Their customers would maybe struggle, but fortunately for them, Mercedes won't be standing still. In December, Autosport revealed rival teams believe the 2015 unit could be as much as 70 horsepower more powerful than its predecessor.
If it is, 2015 will be a repeat of 2014. The gulf may even grow.
No wonder Ferrari want an F1 revolution.
Jolyon Palmer Hoping Reserve Role Leads to Race Opportunities
Jolyon Palmer feels his decision to join Lotus as their third driver was a "no-brainer."
The 24-year-old Brit won the GP2 title last season, but all doors to race seats were closed. Asked by Formula1.com whether he felt taking the Lotus job was the best way to get closer to a race seat in 2016, he said:
Yeah. I think the Lotus deal was a bit of a no-brainer to be honest. There was nothing available in terms of a race seat—and you hear stories even now about other teams making the grid, but you're dealing with a lot of unknowns there. For me it is about aiming for F1 in the future.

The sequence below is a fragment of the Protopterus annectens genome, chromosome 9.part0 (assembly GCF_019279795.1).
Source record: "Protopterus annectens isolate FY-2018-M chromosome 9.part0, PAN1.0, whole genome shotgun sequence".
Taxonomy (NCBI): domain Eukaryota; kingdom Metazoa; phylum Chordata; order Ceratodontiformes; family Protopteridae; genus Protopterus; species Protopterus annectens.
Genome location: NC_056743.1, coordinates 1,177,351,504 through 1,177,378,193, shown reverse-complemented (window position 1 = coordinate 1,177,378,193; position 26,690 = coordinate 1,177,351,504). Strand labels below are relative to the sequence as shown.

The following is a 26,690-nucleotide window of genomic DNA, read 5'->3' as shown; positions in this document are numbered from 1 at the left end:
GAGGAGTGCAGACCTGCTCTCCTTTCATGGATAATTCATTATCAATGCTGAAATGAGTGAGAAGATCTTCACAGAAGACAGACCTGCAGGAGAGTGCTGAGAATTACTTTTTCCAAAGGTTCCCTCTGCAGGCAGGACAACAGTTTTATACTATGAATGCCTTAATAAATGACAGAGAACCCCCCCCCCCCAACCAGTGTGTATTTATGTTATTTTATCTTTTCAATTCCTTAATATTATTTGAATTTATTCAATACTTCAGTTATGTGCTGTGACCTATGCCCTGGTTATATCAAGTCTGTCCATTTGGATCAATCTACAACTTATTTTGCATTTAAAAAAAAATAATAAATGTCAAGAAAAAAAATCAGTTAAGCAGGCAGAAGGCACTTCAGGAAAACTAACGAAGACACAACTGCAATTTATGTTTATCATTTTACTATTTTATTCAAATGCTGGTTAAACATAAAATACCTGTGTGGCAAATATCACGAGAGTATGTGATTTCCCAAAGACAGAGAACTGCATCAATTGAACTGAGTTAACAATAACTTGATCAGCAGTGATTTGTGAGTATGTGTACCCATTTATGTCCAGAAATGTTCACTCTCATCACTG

Basically the best way to do that is be a third driver and get as much mileage as possible and work extremely closely with a team—that gives me more experience and helps further my own potential. And in terms of the offers we had—track time and potential to work with the team—Lotus was the best. They're hopefully a team moving forward too, especially from last year.
He was also asked if he feels any degree of envy toward drivers such as Felipe Nasr, who will have a race seat in with Sauber 2015 despite finishing third in GP2. He replied:
Particularly Nasr? No. I beat him last year, he has got a seat this year—there's nothing I can do about that. Some people get different opportunities, but I don't think about what other people can or can't do too much.